One thing is clear.  We will never understand autism until we understand its causes.  And such causes appear to be numerous and diverse. Researchers are reasonably certain that autism has a strong genetic basis, but that "environmental" factors play an important role as well.  Does this kind of thinking make sense?  Skeptics argue that this is just a lot of mumbling among scientists, and a sophisticated way of avoiding the difficult admission that we are in the dark.  Before tuberculosis was found to be the result of infection with a special bacterium, "experts" blamed it on multiple causes, like climate and crowded conditions.  

However, autism is probably more like cancer than tuberculosis.  Meaning that it simply isn't a single condition, but a whole host of conditions, with separate causation, prevention, symptoms, outlooks and treatments - hence the "spectrum."  And these conditions may have very different causes.  This isn't good news of course - its much easier to tackle a single condition than a "category" of disorders.  

In the May issue of PEDIATRICS,  a team from UC Davis and Vanderbilt University report on their evaluation of more than five hundred children on the autistic spectrum between 2 and 5 years of age, comparing them with 172 others with developmental disorders and 315 age-matched controls.  A major purpose of the study was to see whether the parents of affected children were any more likely to suffer from "metabolic" conditions, including obesity, diabetes and high blood pressure.  They were.  For families with a child on the spectrum, the odds of a mother having one of these conditions was 1.6 times higher than for a "control" family.  What does this mean?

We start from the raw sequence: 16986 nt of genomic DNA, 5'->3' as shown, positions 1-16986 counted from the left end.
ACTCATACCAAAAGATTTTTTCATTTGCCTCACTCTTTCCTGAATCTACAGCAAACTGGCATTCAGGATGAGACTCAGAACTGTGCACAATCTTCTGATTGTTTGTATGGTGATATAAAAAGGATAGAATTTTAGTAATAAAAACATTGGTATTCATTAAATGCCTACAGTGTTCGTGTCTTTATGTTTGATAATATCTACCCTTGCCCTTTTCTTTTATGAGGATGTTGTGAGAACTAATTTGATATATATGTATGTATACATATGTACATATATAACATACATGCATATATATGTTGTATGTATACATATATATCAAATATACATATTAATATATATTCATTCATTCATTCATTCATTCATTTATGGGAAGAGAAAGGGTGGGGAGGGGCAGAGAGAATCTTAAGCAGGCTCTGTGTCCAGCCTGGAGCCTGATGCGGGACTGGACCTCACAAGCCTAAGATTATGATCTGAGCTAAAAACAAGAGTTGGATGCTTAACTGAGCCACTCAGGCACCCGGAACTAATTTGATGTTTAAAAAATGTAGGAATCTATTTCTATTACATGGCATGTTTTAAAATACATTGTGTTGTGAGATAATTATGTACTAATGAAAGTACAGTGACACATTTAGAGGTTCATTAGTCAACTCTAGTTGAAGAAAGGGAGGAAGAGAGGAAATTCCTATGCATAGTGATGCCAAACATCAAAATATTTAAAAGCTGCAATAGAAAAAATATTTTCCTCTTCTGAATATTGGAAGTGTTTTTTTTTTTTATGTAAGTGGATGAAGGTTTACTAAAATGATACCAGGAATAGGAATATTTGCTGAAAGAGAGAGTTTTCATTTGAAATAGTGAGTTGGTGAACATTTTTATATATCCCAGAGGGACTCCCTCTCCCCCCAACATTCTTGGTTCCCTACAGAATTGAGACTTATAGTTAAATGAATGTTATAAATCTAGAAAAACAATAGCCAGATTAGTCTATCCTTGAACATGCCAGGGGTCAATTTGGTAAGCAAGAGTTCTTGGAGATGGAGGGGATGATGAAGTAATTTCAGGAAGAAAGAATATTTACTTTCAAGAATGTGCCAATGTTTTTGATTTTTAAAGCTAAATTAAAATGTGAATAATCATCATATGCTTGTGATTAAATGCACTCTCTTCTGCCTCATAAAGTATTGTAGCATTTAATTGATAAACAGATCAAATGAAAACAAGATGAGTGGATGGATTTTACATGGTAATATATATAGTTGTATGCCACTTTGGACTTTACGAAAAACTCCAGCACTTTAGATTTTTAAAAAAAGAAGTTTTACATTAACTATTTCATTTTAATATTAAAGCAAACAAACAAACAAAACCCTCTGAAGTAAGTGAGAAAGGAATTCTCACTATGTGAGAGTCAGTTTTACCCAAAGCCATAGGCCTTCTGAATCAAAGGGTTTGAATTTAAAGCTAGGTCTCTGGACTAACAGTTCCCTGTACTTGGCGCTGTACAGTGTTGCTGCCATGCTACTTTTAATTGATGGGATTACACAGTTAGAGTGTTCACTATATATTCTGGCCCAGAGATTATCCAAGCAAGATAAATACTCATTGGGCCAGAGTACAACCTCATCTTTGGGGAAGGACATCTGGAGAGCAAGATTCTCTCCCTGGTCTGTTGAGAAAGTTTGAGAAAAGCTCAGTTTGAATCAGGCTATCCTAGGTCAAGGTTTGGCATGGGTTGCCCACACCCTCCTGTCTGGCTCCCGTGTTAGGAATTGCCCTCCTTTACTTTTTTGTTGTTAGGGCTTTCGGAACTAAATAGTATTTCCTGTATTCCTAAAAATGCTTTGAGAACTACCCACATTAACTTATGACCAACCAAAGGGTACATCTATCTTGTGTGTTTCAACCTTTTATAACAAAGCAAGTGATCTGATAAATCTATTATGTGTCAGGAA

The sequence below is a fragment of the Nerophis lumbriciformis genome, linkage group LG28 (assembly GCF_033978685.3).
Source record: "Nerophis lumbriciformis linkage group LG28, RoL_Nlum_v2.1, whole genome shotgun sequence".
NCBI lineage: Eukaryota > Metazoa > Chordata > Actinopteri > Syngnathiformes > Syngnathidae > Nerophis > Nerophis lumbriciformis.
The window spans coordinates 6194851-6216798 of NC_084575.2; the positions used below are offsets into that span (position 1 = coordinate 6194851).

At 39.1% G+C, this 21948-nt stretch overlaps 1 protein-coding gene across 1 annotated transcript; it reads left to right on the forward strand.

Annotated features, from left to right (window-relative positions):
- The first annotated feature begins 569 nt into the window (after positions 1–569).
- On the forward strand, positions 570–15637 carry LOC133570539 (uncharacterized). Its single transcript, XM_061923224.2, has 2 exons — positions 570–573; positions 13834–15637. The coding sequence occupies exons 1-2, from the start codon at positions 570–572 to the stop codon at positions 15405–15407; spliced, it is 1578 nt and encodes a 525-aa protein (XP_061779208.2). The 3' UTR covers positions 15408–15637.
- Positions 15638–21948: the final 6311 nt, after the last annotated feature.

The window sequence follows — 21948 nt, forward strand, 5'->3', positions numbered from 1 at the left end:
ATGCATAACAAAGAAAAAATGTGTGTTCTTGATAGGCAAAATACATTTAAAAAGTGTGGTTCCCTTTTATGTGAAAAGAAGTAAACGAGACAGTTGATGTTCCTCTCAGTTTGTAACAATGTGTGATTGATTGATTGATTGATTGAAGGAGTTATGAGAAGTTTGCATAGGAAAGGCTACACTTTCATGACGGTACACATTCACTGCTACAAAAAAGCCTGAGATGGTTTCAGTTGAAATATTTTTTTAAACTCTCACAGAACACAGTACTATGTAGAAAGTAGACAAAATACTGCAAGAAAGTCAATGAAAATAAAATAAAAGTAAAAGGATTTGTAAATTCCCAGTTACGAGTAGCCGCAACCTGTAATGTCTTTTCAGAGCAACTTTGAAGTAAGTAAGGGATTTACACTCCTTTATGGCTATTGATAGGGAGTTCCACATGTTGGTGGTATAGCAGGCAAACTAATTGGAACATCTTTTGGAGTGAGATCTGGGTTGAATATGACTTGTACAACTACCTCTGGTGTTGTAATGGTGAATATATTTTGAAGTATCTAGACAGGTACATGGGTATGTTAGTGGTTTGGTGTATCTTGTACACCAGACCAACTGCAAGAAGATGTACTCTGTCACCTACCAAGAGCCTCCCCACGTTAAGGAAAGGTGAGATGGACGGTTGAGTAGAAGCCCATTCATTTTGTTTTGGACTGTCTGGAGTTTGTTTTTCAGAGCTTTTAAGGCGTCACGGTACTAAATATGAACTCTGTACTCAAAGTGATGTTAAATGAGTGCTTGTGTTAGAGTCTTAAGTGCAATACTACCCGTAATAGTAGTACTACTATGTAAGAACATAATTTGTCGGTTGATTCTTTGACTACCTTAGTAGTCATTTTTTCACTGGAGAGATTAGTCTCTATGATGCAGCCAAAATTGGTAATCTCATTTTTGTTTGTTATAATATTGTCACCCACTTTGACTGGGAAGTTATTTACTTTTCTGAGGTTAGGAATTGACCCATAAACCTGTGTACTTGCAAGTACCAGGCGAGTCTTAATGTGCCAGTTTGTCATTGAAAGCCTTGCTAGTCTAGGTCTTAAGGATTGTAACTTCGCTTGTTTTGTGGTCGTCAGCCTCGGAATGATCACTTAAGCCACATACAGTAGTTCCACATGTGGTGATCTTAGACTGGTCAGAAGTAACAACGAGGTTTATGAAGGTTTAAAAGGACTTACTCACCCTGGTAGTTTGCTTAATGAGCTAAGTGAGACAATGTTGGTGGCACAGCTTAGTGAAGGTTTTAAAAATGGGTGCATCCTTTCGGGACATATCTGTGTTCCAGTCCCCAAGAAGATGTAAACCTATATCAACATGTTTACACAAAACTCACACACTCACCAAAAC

On the one hand, a case-control study like this needs to be interpreted cautiously.  Did the mother's diabetes or obesity cause autism?  Or are these conditions all the result of the same common (genetic) factor?  Other kinds of investigation will be needed to confirm the association and better work out the matter of causation.  On the other hand, these results may turn out to be very significant, especially given the rising incidence of type 2 diabetes and hypertension, which are both consequences of the obesity epidemic.  Additionally, some experts have suggested that an association between these conditions and autism may be explained as the adverse effect of elevated blood sugar, or "hyperglycemia."  We know that excess glucose causes a range of disturbances at the molecular level and that some of these could plausibly impact nervous system development in utero. This realization proves nothing, but "biological plausibility" is an important consideration for an candidate theory about autism. 

Finally, we must keep in mind that even if a causal relationship between metabolic conditions and autism is found, the majority of mothers of affected children are not hypertensive, diabetic or obese, suggesting that important as this association may be, it accounts at best for a fraction of children and families afflicted with this challenging developmental problem.